Kentucky is far from immune to foreclosure issues. The economic problems suffered by the country as a whole are amplified for many in Kentucky. Kentucky has a relatively small population of approximately 4.3 million. Nearly one-fourth of Kentuckians live in or around its largest city, Louisville. Much of Kentucky is rural, and some of it is extremely poor. According to the 2010 Census, 29 counties of the 100 counties in the U.S. with the lowest median household income are in Kentucky. The state with the second largest number, Mississippi, has 13. Most of these poor counties are in Eastern Kentucky. It is always necessary for the foreclosing plaintiff to understand that courts are well aware that many homeowners face challenges and will sometimes search for ways to protect the homeowner. Foreclosing plaintiffs must be on their mettle. Needed documents should be available and loss mitigation efforts should be undertaken.
The following are some important recent decisions affecting mortgage foreclosures in Kentucky.
Equitable subrogation is dead
Title examinations performed in support of a mortgage loan closing sometimes miss other mortgages or liens. Equitable subrogation is an argument employed to allow a mortgage holder, who satisfied a mortgage which predated the missed mortgage or lien, to enjoy superiority over the missed mortgage or lien. The primary equitable basis for the argument is that the missed mortgage or lien holder is no worse off than it was before.
The Kentucky Supreme Court in two recent cases killed equitable subrogation:
In Wells Fargo Bank, Minnesota, N.A. v. Com., Finance and Admin., Dept. of Revenue, 345 S.W.3d 800 (Ky. 2011), the lender’s title examination performed to support the loan missed tax liens. The court denied equitable subrogation by stating that negligence on the part of the lender’s title examiner is not a good reason to invoke the doctrine. The court stated:
“Accordingly, we hold today that a professional lender who has actual or constructive knowledge of an earlier recorded general tax lien may not benefit from an equitable reordering of the liens.”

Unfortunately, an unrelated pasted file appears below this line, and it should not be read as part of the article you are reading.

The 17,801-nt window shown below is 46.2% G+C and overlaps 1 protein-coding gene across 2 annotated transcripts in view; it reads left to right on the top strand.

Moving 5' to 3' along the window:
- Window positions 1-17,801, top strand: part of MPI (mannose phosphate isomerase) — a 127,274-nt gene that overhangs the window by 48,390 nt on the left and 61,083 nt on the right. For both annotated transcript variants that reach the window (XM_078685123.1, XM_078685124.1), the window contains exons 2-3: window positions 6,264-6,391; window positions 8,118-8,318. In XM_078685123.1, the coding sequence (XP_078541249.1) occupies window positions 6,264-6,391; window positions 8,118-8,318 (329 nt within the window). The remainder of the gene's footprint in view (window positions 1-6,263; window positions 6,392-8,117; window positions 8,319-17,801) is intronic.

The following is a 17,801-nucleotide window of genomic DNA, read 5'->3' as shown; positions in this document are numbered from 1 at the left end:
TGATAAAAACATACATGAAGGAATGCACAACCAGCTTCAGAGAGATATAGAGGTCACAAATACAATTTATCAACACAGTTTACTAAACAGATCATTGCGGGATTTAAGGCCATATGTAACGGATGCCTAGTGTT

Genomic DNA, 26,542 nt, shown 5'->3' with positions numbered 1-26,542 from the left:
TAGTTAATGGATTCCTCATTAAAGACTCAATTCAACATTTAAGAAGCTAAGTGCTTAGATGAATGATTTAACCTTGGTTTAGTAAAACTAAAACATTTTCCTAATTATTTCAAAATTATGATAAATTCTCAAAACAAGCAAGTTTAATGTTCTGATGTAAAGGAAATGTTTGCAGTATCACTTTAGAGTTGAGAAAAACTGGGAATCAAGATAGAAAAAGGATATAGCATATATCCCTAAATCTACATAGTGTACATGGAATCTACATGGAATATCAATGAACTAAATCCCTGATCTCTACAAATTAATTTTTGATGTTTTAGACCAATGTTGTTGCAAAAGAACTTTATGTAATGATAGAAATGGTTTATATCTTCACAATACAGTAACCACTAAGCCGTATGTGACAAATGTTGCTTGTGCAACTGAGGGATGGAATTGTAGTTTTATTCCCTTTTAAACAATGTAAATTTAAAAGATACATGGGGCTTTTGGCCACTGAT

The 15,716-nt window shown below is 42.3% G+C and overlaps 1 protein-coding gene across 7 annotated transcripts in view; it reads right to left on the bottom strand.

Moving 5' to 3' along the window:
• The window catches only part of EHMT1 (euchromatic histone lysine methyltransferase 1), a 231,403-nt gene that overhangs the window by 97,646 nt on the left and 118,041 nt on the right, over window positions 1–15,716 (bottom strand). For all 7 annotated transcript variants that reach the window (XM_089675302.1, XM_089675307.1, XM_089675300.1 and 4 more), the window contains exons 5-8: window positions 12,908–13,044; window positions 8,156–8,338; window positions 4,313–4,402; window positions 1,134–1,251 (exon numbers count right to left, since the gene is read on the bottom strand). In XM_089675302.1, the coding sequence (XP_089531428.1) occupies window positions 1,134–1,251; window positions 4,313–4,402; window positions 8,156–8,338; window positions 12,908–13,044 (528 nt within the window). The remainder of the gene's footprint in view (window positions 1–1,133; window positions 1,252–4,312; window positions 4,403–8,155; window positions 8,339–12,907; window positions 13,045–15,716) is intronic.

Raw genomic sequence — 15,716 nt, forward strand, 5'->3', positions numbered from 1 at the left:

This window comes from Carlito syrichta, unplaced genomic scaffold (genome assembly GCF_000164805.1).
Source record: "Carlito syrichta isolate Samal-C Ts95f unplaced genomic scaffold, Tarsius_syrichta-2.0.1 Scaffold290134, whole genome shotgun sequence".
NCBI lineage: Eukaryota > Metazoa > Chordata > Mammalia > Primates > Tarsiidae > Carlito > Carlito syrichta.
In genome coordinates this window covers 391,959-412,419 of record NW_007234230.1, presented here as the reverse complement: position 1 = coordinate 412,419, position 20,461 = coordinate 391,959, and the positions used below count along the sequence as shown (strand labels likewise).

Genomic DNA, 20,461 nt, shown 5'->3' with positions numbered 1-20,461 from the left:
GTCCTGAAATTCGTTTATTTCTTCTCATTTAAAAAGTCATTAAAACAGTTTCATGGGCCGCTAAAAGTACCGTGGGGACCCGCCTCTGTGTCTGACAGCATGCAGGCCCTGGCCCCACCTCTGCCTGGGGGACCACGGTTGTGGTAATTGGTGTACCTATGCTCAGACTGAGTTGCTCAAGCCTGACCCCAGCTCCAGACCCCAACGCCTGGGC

The death blow was delivered by the court in Mortgage Electronic Registration Systems, Inc. v. Roberts, 366 S.W.3d 405 (Ky. 2012). MERS sought to take priority over a mortgage missed in the title examination relied on to close the loan and argued that a 1928 case, Louisville Joint Stock Land Bank v. Bank of Pembroke, 9 S.W.2d 113 (Ky. 1928) required equitable subrogation to be used. However the court rejected the argument by stating:
“We now make explicit what was implied in Wells Fargo: the application of equitable subrogation in Louisville Joint Stock Land Bank is not the law in Kentucky, and to the extent the case conflicts with Wells Fargo and with this opinion, it is overruled.”
It is my observation that standing is the most common defense raised in foreclosure litigation. At its core, standing requires the Plaintiff to prove that it is the party entitled to bring the action. The interest of a party must be a present or substantial interest as distinguished from a mere expectancy. Plaza B.V. v. Stephens, 913 S.W.2d 319 (Ky. 1996). Many states require the plaintiff to show that it is entitled to enforce the note and is the assignee of the mortgage at the time the complaint is filed.
The Kentucky Court of Appeals recently adopted a note-centered view. After two unpublished decisions requiring the plaintiff to show evidence that it is entitled to enforce the note and that it is the mortgage assignee, the court changed direction in a published decision, Stevenson v. Bank of America, 359 S.W.3d 466 (Ky. App. 2011), and held that the timing of the mortgage assignment is not relevant. Rather, it is the right to enforce the note which governs. The court stated:
“Contrary to Stevenson’s contention, the assignment of mortgage was not the document which transferred enforcement rights on the note to BAC, and the date of its execution is immaterial to the case at bar. Pursuant to KRS 355.3–201(2), “negotiation” means “a transfer of possession, whether voluntary or involuntary, of an instrument by a person other than the issuer to a person who thereby becomes its holder…. If an instrument is payable by bearer, it may be negotiated by transfer of possession alone.”
Stevenson fails to comprehend that when the note was endorsed in blank it became a bearer instrument and no assignment was necessarily required to transfer the right to collect and enforce the note. Mere possession of the original note was sufficient. Because BAC was lawfully in possession of the original note, clearly it was entitled to enforce the obligations secured thereby and was the real party in interest in the litigation below. Any argument to the contrary is wholly without merit. The trial court did not err.”
As indicated by Stevenson, the ability to produce the original note is the best evidence of standing.
Unlike most other states Kentucky requires standing to be raised as an affirmative defense, else it is waived. Harrison v. Leach, 323 S.W.3d 702 (Ky. 2010).